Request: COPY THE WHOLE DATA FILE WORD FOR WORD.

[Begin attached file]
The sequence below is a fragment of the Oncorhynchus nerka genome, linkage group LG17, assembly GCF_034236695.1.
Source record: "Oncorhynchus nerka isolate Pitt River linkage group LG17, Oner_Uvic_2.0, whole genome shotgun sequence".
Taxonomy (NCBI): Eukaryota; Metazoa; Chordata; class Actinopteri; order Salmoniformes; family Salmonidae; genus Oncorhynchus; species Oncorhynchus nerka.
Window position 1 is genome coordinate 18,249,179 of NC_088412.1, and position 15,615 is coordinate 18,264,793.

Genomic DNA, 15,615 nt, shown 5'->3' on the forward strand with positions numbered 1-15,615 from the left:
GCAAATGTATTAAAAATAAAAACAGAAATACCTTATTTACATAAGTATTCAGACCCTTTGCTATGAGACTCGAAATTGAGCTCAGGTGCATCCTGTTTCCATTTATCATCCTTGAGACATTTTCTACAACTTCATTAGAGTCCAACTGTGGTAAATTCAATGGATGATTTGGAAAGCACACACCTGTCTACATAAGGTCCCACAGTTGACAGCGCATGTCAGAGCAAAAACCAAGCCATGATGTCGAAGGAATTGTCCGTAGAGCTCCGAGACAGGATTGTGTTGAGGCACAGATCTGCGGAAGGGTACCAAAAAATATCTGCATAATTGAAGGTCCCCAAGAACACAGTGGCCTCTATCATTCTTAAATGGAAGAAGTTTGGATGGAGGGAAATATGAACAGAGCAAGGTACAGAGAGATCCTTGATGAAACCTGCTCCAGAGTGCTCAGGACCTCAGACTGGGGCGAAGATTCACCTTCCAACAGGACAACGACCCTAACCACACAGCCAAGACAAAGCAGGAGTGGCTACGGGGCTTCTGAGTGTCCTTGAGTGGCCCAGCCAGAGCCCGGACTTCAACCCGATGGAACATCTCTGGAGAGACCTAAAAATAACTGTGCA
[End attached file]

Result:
The sequence below is a fragment of the Oncorhynchus nerka genome, linkage group LG17, assembly GCF_034236695.1.
Source record: "Oncorhynchus nerka isolate Pitt River linkage group LG17, Oner_Uvic_2.0, whole genome shotgun sequence".
Taxonomy (NCBI): Eukaryota; Metazoa; Chordata; class Actinopteri; order Salmoniformes; family Salmonidae; genus Oncorhynchus; species Oncorhynchus nerka.
Window position 1 is genome coordinate 18,249,179 of NC_088412.1, and position 15,615 is coordinate 18,264,793.

Genomic DNA, 15,615 nt, shown 5'->3' on the forward strand with positions numbered 1-15,615 from the left:
GCAAATGTATTAAAAATAAAAACAGAAATACCTTATTTACATAAGTATTCAGACCCTTTGCTATGAGACTCGAAATTGAGCTCAGGTGCATCCTGTTTCCATTTATCATCCTTGAGACATTTTCTACAACTTCATTAGAGTCCAACTGTGGTAAATTCAATGGATGATTTGGAAAGCACACACCTGTCTACATAAGGTCCCACAGTTGACAGCGCATGTCAGAGCAAAAACCAAGCCATGATGTCGAAGGAATTGTCCGTAGAGCTCCGAGACAGGATTGTGTTGAGGCACAGATCTGCGGAAGGGTACCAAAAAATATCTGCATAATTGAAGGTCCCCAAGAACACAGTGGCCTCTATCATTCTTAAATGGAAGAAGTTTGGATGGAGGGAAATATGAACAGAGCAAGGTACAGAGAGATCCTTGATGAAACCTGCTCCAGAGTGCTCAGGACCTCAGACTGGGGCGAAGATTCACCTTCCAACAGGACAACGACCCTAACCACACAGCCAAGACAAAGCAGGAGTGGCTACGGGGCTTCTGAGTGTCCTTGAGTGGCCCAGCCAGAGCCCGGACTTCAACCCGATGGAACATCTCTGGAGAGACCTAAAAATAACTGTGCA